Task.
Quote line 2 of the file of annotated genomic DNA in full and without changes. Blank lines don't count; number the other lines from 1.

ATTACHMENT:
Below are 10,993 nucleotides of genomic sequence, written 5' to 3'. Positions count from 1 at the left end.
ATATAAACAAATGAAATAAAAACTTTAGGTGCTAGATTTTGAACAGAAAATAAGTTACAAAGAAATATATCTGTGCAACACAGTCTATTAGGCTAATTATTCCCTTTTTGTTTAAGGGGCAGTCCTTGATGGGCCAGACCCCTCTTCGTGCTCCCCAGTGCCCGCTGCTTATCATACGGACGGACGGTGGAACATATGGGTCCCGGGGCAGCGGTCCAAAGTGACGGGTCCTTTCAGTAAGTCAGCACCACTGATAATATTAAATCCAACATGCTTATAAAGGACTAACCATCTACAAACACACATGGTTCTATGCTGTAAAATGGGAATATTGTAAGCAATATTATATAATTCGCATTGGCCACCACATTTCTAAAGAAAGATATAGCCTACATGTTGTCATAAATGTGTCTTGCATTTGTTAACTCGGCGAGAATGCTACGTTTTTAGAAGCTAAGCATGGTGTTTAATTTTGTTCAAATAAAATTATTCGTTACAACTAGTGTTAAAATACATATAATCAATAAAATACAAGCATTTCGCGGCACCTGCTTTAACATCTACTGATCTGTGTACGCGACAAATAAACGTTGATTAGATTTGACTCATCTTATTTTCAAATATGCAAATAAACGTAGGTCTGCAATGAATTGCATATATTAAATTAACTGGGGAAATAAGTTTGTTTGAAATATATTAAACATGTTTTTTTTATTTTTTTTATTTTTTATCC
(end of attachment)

ATATAAACAAATGAAATAAAAACTTTAGGTGCTAGATTTTGAACAGAAAATAAGTTACAAAGAAATATATCTGTGCAACACAGTCTATTAGGCTAATTATTCCCTTTTTGTTTAAGGGGCAGTCCTTGATGGGCCAGACCCCTCTTCGTGCTCCCCAGTGCCCGCTGCTTATCATACGGACGGACGGTGGAACATATGGGTCCCGGGGCAGCGGTCCAAAGTGACGGGTCCTTTCAGTAAGTCAGCACCACTGATAATATTAAATCCAACATGCTTATAAAGGACTAACCATCTACAAACACACATGGTTCTATGCTGTAAAATGGGAATATTGTAAGCAATATTATATAATTCGCATTGGCCACCACATTTCTAAAGAAAGATATAGCCTACATGTTGTCATAAATGTGTCTTGCATTTGTTAACTCGGCGAGAATGCTACGTTTTTAGAAGCTAAGCATGGTGTTTAATTTTGTTCAAATAAAATTATTCGTTACAACTAGTGTTAAAATACATATAATCAATAAAATACAAGCATTTCGCGGCACCTGCTTTAACATCTACTGATCTGTGTACGCGACAAATAAACGTTGATTAGATTTGACTCATCTTATTTTCAAATATGCAAATAAACGTAGGTCTGCAATGAATTGCATATATTAAATTAACTGGGGAAATAAGTTTGTTTGAAATATATTAAACATGTTTTTTTTATTTTTTTTATTTTTTATCC